Ross is trained as a sociologist, psychotherapist, and social worker and specializes in the integration of psychology and sociology. These two disciplines are typically rigidly separated in academia and as such, psychiatric problems are usually understood -- and treated -- only as psychological phenomena. In contrast, Ross views psychiatric disorders through a unique psychosocial lens.
For over 20 years, he has been helping individuals suffering psychiatric symptoms to find the psychological and social means for remaining outside of institutional settings. He is the CEO and founder of Ellenhorn, the first fully-operating intensive hospital diversion and wrap-around program in Massachusetts. Ross also created and led one of the first Programs for Assertive Community Treatment (PACT) teams in the Commonwealth.
Dr. Ellenhorn is a published author and his 2007 book, Parasuicidality and Paradox: Breaking Through the Medical Model, addresses psychiatric hospital recidivism and techniques for diverting hospital use. He is a graduate of the UCLA School of Social Welfare and is the first person to receive a joint Ph.D. from the Florence Heller School for Social Welfare Policy and Management and the Department of Sociology at Brandeis University. His new book, published by Harper Collins, and titled “How We Change (and the Ten Reasons Why We Don’t), will come out and May, and addresses many of the issues we’ll discuss today.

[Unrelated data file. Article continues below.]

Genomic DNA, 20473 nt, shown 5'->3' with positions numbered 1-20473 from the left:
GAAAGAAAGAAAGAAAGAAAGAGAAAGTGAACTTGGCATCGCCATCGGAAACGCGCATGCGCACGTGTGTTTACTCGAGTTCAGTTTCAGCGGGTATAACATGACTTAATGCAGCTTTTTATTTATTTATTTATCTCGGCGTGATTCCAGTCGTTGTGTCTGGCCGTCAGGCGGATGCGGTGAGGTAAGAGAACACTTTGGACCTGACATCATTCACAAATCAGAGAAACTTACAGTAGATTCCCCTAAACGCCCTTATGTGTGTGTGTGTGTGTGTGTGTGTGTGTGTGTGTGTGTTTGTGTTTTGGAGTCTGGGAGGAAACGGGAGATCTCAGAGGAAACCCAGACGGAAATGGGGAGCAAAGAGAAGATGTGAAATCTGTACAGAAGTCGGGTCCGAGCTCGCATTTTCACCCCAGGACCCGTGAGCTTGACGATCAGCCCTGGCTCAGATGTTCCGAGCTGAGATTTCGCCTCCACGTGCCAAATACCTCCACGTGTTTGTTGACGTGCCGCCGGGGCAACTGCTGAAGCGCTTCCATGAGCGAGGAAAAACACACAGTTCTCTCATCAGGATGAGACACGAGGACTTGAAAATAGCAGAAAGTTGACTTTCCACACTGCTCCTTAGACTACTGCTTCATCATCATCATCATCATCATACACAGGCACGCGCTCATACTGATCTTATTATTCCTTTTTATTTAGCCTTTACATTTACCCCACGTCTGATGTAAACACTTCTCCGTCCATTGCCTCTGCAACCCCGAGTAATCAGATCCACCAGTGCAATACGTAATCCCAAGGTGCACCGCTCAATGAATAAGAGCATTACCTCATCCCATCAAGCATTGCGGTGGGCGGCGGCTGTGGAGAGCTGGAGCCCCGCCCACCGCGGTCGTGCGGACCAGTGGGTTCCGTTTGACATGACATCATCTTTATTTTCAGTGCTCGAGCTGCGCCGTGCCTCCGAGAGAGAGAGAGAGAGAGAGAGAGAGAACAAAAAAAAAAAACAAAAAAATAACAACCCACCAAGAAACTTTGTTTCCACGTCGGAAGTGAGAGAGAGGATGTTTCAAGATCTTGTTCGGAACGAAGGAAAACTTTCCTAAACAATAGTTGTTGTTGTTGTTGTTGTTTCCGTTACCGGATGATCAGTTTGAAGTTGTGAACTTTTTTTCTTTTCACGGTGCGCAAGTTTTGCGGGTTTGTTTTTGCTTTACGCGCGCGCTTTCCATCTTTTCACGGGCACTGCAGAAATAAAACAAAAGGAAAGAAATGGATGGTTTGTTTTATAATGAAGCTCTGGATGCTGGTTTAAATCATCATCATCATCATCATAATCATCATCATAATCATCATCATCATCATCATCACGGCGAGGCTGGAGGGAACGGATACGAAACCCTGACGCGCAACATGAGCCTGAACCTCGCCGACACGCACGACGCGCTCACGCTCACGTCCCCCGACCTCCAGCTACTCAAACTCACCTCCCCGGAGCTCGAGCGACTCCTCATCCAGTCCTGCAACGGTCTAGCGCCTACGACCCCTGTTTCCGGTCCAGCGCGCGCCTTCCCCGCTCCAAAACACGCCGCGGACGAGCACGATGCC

Three main talking points:
1. Ross speaks about his personal experience of becoming aware of the power of psychological labels and stigma in his own life and how that stigma led to him feeling like he had less control over his own future.
2. Virgil speaks with Ross about how, as a young social worker in mental healthcare, he began to notice that clients, families and colleagues were having conversations about the importance of recovering hope. Ross will tell us about his observations that led him to believe that the recovery of hope is essential to the overall process of recovering from psychiatric symptoms.
3. Virgil and Ross discuss how fear of hope is a concept that exists within and outside of the mental health field and is something that is likely relevant to most of us at some point in our lives. We will ask Ross about his research and the consequent methods he has found to help clients and families overcome their fear of hope.